Raheem Sterling silences the racists as defiant England humble Hungary in Budapest
Sterling and Jude Bellingham were subjected to alleged racist abuse from Hungary supporters during England’s 4-0 win at the Puskas Arena
Sterling opened the scoring at the Puskas Arena (Photo: Reuters)
PUSKAS ARENA — England’s players knelt proudly and determinedly in the face of the hostile boos that reverberated around the Puskas Arena – then Raheem Sterling silenced all of them with the opening goal and yet another scintillating performance for the national team.
That his strike came in front of the end of the mightily impressive stadium desperately trying to contain the heaving Hungarian ultras made it that bit sweeter. That it was the spark to catalyse a thumping in the face of racism even more so.
Sterling, unsure where to turn in a stadium full of home supporters after scoring, sprinted into a corner, where he was pelted with plastic cups half-full of drinks, as were the rest of his team-mates when they joined him. That was only the start.
Declan Rice – who revealed he had never touched a pint of beer during Euro 2020 – pretended to take a cheeky swig, just to rub it in. Then Sterling proceeded to torment his tormentors.
A few minutes later, he went down under a challenge and thought he had won a penalty that was not given – that sent the ultras into a frenzy. Soon after that, he stuck a cross on Harry Kane’s head and England were two in front.
They were not finished there, driven on by a burning desire to punish their opponents, and just before 70 minutes arrived on the clock Harry Maguire headed in a Luke Shaw corner for three. As England’s players celebrated as one again, a smoking flair was launched at them. Kyle Walker spoke to the referee at length but the game recommenced.
Then reports emerged of monkey chants aimed at Sterling and Jude Bellingham, who was on the substitutes bench. And does anyone still wonder why England’s players keep taking the knee, keep sending out the message that they will not accept racism in football and beyond, in England and beyond? Let’s not forget they were booed by their own fans, too.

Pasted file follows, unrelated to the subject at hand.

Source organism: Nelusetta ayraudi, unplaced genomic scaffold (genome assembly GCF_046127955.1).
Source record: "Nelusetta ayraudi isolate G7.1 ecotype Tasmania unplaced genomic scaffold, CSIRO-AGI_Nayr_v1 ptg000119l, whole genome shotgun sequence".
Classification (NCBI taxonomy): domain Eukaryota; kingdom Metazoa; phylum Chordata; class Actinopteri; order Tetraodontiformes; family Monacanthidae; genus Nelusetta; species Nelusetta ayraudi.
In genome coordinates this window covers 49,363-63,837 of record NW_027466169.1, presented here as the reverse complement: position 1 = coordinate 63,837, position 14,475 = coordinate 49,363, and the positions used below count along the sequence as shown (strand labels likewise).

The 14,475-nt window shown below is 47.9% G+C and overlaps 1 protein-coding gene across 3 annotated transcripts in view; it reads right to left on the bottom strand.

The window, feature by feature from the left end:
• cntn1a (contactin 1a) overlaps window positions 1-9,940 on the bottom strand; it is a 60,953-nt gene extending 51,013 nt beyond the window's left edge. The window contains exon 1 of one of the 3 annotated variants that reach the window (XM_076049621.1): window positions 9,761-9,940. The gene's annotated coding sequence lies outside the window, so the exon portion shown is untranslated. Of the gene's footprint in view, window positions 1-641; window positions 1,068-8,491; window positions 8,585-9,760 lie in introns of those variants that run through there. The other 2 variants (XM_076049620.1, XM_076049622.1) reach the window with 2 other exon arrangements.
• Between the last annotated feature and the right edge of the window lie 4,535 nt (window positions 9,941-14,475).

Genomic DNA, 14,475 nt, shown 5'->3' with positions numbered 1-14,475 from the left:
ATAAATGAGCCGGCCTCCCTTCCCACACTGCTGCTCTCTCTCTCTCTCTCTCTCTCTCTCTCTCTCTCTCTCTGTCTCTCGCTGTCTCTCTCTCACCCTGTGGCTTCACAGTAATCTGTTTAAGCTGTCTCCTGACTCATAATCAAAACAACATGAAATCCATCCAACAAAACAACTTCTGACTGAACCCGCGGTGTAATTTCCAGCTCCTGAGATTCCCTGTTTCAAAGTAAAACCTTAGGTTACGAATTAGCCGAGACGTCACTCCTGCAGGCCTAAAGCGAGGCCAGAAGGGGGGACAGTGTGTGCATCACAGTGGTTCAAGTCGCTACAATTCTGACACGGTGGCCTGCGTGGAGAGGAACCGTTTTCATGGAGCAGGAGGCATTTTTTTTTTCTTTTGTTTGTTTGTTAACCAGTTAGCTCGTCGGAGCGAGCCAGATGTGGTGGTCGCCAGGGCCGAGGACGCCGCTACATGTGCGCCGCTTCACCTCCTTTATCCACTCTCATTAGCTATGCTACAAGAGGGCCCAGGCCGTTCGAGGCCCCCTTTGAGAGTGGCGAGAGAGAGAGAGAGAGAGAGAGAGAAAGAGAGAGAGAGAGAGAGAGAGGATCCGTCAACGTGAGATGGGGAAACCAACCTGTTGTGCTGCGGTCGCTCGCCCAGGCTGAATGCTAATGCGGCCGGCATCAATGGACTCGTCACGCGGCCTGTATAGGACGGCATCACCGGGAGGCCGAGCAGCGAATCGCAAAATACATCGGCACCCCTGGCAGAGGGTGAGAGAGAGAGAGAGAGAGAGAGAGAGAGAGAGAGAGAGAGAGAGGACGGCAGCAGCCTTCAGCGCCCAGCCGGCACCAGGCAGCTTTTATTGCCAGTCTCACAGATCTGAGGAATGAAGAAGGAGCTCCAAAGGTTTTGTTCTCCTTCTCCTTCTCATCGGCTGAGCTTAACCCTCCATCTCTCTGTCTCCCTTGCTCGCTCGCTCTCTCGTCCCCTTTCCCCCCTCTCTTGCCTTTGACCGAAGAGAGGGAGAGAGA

It was just as well Rice added a fourth as the game drew to a close. Four goals without reply in what before kick-off promised to be a testing World Cup qualifier.
Hungary’s right-wing prime minister Viktor Orban is on a drive to reinvigorate a once great national team, and it had been showing signs of working before England arrived in Budapest. In Euro 2020, Hungary led France at half-time before drawing, and twice led Germany before sharing a point apiece. They are not an easy nut to crack.
Indeed, they had not been beaten at home for almost a year and the Puskas Arena is quite clearly an unwelcoming place to visit. Especially when a country whose first home game after receiving a two-game stadium ban for their supporters’ discriminatory behaviour during the Euros is, in fact, three-quarters full with Hungarian supporters after England fans were banned from travelling due to Covid.
Blame Uefa and Fifa for not recognising the other’s sanctions in their own competitions. The governing bodies need more joined-up thinking on this. Something has to change.
Declan Rice pretends to drink a beer thrown from the stands (Photo: Reuters)
As widely predicted: England’s players taking the knee before kick-off was greeted with deafening boos and jeers around the entire stadium. Fair play to England’s players for standing up for their cause, facing down those who hate the gesture, knowing full well the reaction it would likely prompt. The ugly scenes that will unfortunately overshadow what was a fantastic second-half England performance show why it is so important.
They were booed for taking the knee by their own supporters from the warm-up games in Middlesbrough throughout the group stage, the boos only lessening as the crowds increased to drown them out.
From the England 11 who started the Euro 2020 final less than eight weeks ago only one change was made by Southgate: man-of-the-people Jack Grealish in for Kieran Trippier. Not at right-back, obviously, although the way fans clamoured for the floppy-haired forward to start during the summer, they would seemingly have been delighted if he had been shoe-horned in anywhere.
Grealish – to his credit – was every bit the £100million man and played a part in two England goals. The first combining with Mason Mount, who crossed low for Sterling to score. Then notching the assist for Rice’s long-range strike.
It should’ve been tough for Southgate to summon back the energy in this team after they exerted so much to reach within a penalty shootout of winning England’s first ever European Championship, only to miss the final three penalties.
And the first half had that tired feel to it, concluding with zero shots on target from either side, even if England had two-thirds of possession. That same tiredness was felt when Kane was dealt the first chance, through one-on-one but shooting straight at the Hungarian goalkeeper.
But then Sterling was there, leading the team through while everything raged around them.